Arrow and Gibbard-Satterthwaite

Markus Schulze schulze at
Fri Sep 19 05:26:57 PDT 1997

Dear David,

the usual definition of Pareto looks like that:

   A method meets Pareto if & only if:
   Option B must not be chosen, if there is an option A,
   such that every voter prefers A to B.

Your definition of Pareto ("An Option A can be eliminated,
only if there is an option B remaining, such that a simple
majority of the voters prefers B to A.") is identical to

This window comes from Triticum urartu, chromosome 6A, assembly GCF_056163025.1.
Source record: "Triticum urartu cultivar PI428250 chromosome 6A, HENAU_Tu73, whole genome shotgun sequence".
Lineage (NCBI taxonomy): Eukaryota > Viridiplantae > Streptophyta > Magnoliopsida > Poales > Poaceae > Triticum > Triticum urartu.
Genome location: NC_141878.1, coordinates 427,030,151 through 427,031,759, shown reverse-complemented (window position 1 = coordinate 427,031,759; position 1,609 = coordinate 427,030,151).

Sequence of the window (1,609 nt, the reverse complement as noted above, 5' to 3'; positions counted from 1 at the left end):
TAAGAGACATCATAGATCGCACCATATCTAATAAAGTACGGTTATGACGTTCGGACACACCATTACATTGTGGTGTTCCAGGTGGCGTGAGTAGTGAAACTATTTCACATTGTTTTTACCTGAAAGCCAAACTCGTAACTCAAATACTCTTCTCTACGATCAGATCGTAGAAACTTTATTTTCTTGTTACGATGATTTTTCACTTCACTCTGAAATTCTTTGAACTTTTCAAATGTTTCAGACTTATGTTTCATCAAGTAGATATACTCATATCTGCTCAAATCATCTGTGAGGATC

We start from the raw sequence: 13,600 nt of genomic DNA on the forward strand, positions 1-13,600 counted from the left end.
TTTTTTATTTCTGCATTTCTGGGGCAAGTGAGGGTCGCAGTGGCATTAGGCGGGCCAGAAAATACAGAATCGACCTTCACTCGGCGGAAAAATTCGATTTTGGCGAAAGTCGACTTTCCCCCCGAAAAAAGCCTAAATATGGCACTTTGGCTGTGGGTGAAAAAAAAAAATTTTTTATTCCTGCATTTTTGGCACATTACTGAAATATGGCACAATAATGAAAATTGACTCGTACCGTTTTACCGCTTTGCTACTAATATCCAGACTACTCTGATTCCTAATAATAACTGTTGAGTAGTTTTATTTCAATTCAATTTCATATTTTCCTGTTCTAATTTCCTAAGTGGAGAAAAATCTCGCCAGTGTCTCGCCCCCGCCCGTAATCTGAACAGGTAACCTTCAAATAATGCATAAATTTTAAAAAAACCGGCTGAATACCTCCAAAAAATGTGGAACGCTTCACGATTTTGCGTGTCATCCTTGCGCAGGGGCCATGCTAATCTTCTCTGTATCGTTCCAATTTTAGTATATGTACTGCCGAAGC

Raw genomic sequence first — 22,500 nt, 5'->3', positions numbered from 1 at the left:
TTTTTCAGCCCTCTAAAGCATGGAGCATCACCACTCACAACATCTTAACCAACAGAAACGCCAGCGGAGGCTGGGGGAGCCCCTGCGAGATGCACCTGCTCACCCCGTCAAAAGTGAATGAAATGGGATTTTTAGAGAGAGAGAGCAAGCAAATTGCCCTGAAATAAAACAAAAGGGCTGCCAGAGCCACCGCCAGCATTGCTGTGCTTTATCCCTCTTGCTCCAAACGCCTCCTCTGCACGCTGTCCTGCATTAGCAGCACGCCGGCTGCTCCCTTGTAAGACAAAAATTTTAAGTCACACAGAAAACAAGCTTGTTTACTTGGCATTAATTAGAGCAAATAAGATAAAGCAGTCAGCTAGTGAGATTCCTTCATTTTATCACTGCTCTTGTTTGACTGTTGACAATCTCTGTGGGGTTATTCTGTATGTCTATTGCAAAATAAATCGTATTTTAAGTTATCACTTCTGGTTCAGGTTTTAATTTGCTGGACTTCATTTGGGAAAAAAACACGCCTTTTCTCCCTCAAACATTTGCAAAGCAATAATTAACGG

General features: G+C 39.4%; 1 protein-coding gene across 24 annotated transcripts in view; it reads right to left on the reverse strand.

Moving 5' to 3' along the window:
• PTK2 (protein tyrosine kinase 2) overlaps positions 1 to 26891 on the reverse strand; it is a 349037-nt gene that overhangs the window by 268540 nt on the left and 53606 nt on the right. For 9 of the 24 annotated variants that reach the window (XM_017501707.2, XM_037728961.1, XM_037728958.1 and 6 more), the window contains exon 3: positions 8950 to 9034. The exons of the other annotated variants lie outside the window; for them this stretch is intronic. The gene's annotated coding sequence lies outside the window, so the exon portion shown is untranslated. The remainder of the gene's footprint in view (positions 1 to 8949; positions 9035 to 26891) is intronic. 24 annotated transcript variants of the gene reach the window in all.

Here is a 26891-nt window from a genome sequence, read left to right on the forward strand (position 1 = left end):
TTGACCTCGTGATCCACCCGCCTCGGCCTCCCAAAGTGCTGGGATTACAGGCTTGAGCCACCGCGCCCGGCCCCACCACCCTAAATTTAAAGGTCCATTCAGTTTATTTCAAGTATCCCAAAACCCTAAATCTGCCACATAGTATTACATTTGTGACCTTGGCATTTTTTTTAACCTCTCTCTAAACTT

Hallett's version of the "Smith Criterion":

   Suppose, the "Smith set" is the smallest set of options
   such that every option of this set beats every option
   outside this set in a pairwise comparison. Then the
   winning option is chosen from the options of the Smith

Use my definition of Pareto and you will understand my
last e-mail.

[By the way, I didn't say, that Pareto is
unachievable. For example: Smith//Condorcet[EM] without
the subcycle rule meets Pareto.]

Markus Schulze (schulze at

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